That’s the backdrop for my story. Needing to reorder supplies monthly, it became an unquestioned part of our lives. We ordered religiously for the first 5 years of her life, but it’s been sporadic for the past 2 years. Lots of changes in diet, routine, and stomach upset that made us reconsider supplemental night time feeding of extra caloric formula. Also, to hear the whirring of the pump throughout the night keeps me in a state of half awake/ half asleep mode. Then, if you don’t follow close instructions, you end up with formula spills, stomach upset that leads to throw up, beep sounds from the pump, extension line wrapped around the kid during sleep, changing all the bedding in the middle of the night, wiping the carpet with damp towel so floor doesn’t smell like vanilla milkshake, or washing face and hands from the throw up debris.
Current goal: get all of her nutritional needs by oral eating. This is a lot to ask for these heart kids because their heart works overtime in pumping blood, burning calories quickly. Weight gain is painfully slow. When she says “I’m hungry,” I panic. I feel that if she does not eat something right at that moment, she will pass out. I see that as a reflection of myself as a good parent. It’s irrational, I know.
Well, it just came to my attention that I was not aware of the fine print from the company. We receive lots of hospital bills, insurance company letters, packets of Explanation of benefits, and duplicates of hospital bills that are overdue, insurance pending, or payment not processed yet. The paperwork is confusing and interpreting the deductible, out of pocket, maximum, OMG, it’s baffling for lay people like me who do not fully comprehend the billing terminology.
Anyways, last week I received 10 separate bills in one day from the collection agency. It was kind of funny as I handed Elliot the empty envelopes to recycle. I didn’t realize our bills were this overdue. I assumed that we weren’t being charged for months we didn’t order supplies, which were quite a few months. Well, I forgot that we were renting the pump. Fine print: If you have the pump, you pay for the monthly supplies whether you order or not. Had no idea.
Spoke with the customer representative, billing department, blah blah blah. All the same thing. I don’t know where my anger was directed: me or this company. I couldn’t believe my oversight and complacency; I couldn’t believe their fine print and the continual repeat that this is their policy. It seemed unethical to not update parents of this billing practice from time to time. When your kid has a chronic illness, a lot of things fly straight through your head and forgetfulness runs rampant. You’re too tired and too worried.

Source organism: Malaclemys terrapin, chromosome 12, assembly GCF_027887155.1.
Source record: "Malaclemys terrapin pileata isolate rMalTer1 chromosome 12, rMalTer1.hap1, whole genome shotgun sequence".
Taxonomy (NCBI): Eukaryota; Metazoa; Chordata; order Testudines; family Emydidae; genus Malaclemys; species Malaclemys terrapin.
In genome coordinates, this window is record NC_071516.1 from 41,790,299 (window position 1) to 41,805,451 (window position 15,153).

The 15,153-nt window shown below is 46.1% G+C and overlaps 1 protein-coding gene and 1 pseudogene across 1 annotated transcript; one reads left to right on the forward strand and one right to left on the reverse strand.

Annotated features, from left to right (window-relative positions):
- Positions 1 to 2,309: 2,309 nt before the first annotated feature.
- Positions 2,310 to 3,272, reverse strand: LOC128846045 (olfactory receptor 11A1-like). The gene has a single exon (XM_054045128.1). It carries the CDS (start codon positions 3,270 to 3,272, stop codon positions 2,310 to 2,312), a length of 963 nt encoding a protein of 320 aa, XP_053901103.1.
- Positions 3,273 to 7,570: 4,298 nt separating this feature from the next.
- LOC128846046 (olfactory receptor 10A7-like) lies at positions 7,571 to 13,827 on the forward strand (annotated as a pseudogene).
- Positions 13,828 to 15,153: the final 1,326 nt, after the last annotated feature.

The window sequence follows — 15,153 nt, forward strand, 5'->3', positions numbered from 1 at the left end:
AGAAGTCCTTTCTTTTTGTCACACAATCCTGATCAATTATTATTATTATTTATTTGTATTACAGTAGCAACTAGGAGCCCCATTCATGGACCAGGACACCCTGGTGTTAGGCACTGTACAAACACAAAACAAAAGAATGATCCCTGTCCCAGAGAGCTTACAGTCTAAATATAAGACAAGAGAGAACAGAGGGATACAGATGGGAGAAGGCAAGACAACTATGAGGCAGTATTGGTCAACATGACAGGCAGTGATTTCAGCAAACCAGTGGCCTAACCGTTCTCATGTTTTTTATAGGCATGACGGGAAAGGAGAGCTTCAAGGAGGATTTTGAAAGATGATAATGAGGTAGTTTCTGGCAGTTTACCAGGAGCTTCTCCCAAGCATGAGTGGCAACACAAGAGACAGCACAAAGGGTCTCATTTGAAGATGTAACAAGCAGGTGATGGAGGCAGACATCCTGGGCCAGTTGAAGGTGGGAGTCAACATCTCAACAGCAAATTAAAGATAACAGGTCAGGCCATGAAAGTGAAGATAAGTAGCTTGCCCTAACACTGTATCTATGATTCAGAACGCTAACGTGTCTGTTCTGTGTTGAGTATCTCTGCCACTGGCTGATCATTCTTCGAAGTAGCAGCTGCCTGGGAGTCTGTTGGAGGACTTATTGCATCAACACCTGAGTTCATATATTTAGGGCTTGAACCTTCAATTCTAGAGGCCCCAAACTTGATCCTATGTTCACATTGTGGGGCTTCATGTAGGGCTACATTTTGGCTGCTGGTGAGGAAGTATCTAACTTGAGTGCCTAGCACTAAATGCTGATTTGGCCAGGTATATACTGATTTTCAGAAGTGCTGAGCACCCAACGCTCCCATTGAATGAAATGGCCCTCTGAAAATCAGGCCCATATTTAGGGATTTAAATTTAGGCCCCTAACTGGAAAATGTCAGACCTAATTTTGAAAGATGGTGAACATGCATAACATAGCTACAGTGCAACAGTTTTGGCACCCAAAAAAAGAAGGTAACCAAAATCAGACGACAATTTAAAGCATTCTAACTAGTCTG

I was exasperated and asked to speak with the supervisor. The lady asked me, “for what?” and I got majorly pd off. But there’s Ellis looking at me as I’m talking on the phone; she knows it’s about her because these phone conversations begin with confirming patient’s name and date of birth. Ugh, can’t get too mad on the phone or she may think I’m mad at her. She may think she’s to blame for my frustration.
All these things are going through my mind, and in the middle of it, Elliot calls “Mommy” like 5 times asking me if he could eat the peanut butter-jelly sandwich on the counter and Ellis announcing that says she needs to poop. Adult reality and kid reality; my mind felt like mush.
Ok, I’m taking too long here. I didn’t have the bandwidth to carry this conversation further. I called the collection agency to settle the debt. I needed to be over with this or it’ll hang over my head the rest of the day, the week.
I’m so mad that I’m sobbing on the phone as I tell the collector our account number and all that confirmation info. The guy must’ve thought I was nuts or either being dramatic to get a lower settlement. I explained the situation and asked what final settlement amount he could offer. I thought he may assume I’m not sincere with my story, so I had to explain that I was going to pay the bill but that this whole situation upset me tremendously.
I never expected to hear words of comfort from a debt collector: Don’t be too hard on myself.; It’s understandable how I could’ve not known in the middle of all this medical drama with your kid.; It’s a shame I wasn’t notified about this during a service pause.; He apologized that I was going through this but that now I know and can decide whether to continue business with them.
I cried more thinking how God comforts me through unexpected people. He knows the big toll caretaking has on me emotionally, physically, and spiritually. But when I feel the day is too long to bear, He sends surprises in is perfect timing. Knowing that He cares so much to convey affirming words to me made me sadder with gratefulness and humility that He acknowledges a flawed person like me.
It was a surreal conversation. You don’t usually think of a debt collector showing this kind of thoughtful understanding to a collectee. His kindness made me cry more. Settled the debt, cancelled the account, and cried because I felt relieved to have this behind me.
The kids asked me why I cried. I explained that I was mad at myself for a stupid mistake of mine. I apologized to Elliot that I was short with him when he was just asking about a sandwich. Ellis shakes her head side to side like a grown up, saying “Mommy, it’s ok. Everyone makes mistakes.”